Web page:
Issue: August 2007 Issue
Letters from our readers.
Not Cynical, Just Honest
In Michael Roberts’ July column, “A Reality Problem,” he is not being cynical in his view on the city of Cleveland — he is merely being openly observant, honest and, I’m sad to say, right on the money.
As a native Clevelander, the state of our once great city brings me to tears. There is a lot of talk, plenty of committees, a lot of money spent on “studies” and ideas put forth. Unfortunately, the two important things Cleveland lacks are decisions and action. The years-long derogatory “Quiet Crisis,” as set forth by WVIZ and The Plain Dealer, has turned into the “Screaming Demolition.” I could have summed it up in 20 minutes — and not wasted years and years of time and money to tell people the same thing.
Cleveland’s glory years of former-Mayor George Voinovich, and even the first term of former-Mayor Mike White, were exciting — cranes all over downtown for projects like Tower City, The Galleria, the new North Coast Harbor, both the East and West banks of the Flats. ... From 1989 to1991, I lived at Riverbend Condominiums in the Flats — next to bustling Sammy’s. The crowds and noise level was my reason for leaving — can you imagine? Using river taxi boats, we’d eat on both sides of the Flats! The streets were packed with cars and people.
After the opening of Tower City and The Galleria, I wrote a lengthy letter to former-Mayor White, Forest City’s Sam Miller, county commissioners and the downtown councilman outlining my idea for perpetuating the city’s growth. Euclid Avenue to Playhouse Square, and East Ninth to the Harbor should offer upscale outlet malls, which would tie everything already built together, as in other cities that foster tourism — San Francisco and Chicago. Needless to say, no one responded. Now from my office window on Euclid Avenue and East Ninth Street, only a small section at East Fourth Street shows any life.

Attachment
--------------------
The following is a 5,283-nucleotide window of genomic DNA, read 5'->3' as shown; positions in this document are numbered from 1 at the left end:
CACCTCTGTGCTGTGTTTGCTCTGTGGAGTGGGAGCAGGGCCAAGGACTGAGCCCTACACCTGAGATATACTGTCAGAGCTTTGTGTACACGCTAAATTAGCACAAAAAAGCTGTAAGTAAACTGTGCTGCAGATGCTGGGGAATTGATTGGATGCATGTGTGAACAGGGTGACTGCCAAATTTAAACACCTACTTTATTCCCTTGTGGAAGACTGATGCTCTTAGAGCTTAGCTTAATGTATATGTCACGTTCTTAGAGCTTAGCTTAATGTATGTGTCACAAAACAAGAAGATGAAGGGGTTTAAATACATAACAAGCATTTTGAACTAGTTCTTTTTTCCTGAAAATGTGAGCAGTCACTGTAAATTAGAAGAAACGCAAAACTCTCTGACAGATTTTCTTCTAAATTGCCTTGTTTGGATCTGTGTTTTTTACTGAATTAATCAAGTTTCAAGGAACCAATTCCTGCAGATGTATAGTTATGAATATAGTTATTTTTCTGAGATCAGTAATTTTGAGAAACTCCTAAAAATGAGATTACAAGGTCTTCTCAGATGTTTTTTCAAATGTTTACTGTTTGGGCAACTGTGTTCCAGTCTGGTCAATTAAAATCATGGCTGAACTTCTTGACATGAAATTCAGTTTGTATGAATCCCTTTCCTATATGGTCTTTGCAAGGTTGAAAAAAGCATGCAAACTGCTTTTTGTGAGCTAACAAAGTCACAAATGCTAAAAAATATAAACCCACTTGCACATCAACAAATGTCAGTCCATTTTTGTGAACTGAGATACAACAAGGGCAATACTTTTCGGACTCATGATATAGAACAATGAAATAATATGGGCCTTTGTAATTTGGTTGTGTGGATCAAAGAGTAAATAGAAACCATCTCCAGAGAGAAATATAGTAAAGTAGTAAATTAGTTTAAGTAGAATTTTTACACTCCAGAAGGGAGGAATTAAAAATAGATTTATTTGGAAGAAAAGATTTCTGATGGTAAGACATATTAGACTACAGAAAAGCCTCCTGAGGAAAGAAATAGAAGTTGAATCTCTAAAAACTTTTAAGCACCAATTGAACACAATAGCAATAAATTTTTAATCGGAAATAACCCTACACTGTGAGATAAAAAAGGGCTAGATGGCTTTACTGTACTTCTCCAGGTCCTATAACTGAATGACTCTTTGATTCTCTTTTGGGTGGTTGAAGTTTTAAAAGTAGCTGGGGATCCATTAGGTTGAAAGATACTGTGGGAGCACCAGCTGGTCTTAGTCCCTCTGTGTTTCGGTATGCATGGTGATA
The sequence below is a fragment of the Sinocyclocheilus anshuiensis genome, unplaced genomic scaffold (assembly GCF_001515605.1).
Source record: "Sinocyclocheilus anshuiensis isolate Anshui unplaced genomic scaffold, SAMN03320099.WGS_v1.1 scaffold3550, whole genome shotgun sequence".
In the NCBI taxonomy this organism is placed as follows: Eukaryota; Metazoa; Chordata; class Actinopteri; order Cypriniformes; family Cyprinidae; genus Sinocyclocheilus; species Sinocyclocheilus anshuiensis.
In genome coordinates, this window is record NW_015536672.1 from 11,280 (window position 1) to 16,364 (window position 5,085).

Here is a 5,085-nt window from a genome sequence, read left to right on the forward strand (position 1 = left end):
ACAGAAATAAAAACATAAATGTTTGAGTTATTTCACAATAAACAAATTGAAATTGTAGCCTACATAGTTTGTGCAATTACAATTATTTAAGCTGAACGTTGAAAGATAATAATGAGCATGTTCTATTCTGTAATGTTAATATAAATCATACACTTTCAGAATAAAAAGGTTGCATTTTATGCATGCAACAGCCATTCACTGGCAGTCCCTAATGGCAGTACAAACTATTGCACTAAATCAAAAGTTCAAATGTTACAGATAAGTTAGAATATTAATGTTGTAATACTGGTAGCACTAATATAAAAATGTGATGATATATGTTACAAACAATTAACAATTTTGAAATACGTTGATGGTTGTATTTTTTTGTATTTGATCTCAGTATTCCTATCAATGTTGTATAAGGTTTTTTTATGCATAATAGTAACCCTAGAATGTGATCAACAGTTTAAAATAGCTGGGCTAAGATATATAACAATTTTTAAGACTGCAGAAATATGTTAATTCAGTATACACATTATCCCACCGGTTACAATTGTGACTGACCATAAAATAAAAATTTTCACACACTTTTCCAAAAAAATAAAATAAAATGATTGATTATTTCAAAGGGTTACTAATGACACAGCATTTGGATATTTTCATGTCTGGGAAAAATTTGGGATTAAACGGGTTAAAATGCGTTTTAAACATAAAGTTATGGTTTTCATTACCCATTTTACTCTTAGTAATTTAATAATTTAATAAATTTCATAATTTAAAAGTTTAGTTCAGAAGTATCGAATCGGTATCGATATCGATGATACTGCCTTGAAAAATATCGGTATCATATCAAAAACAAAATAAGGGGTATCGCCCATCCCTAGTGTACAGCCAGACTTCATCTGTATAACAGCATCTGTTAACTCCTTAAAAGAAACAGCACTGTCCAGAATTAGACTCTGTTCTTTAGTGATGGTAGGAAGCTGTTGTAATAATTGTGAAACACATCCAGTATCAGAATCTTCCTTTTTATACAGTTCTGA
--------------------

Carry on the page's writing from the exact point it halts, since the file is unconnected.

To have so much money available for the lamentable Euclid Corridor — and the strings attached that “it must be used for this project” — is ludicrous. Roberts’ column is correct — these businesses will not return. Also, RTA better wake up to the fact that no one else, other than those who currently ride buses down Euclid Avenue, is going to ride buses down it! Why should they? Because the bus goes in the middle of the street? Is this an incentive for me to get on that bus? When I go to University Circle, I drive.
WVIZ put its new studio downtown to show faith in the city. Shortly after the move, it aired one of the local cooking shows, featuring viewers and local restaurant owners preparing their favorite recipes. Through windows behind the hosts, viewers could look out onto East 14th Street and Euclid Avenue that Saturday morning. What a sad scene! A car going by every once in a while, a homeless person pushing a cart — what were they thinking? This is great for the “Today Show,” but a weekend morning in Cleveland? I was totally embarrassed! Fortunately, the station had the good sense not to do this on future programs.
Today, Cleveland has the misfortune of having an invisible mayor. We never hear from him; we never see him. I’m sure he’ll say he is busy working behind the scenes, but that doesn’t cut it. Cleveland needs an in-your-face loud mouth, get-things-done Richard Daley kind of mayor! Someone out there every day fighting for this town! Someone inciting action!
Spelling Out the Obvious
Another great article by columnist Pat Perry (president of ERC)! He is always the first one I read when I receive your magazine.
Pat always has such good insights and often expresses the blinding obvious, which many business folks do not see. A very smart HR guy!
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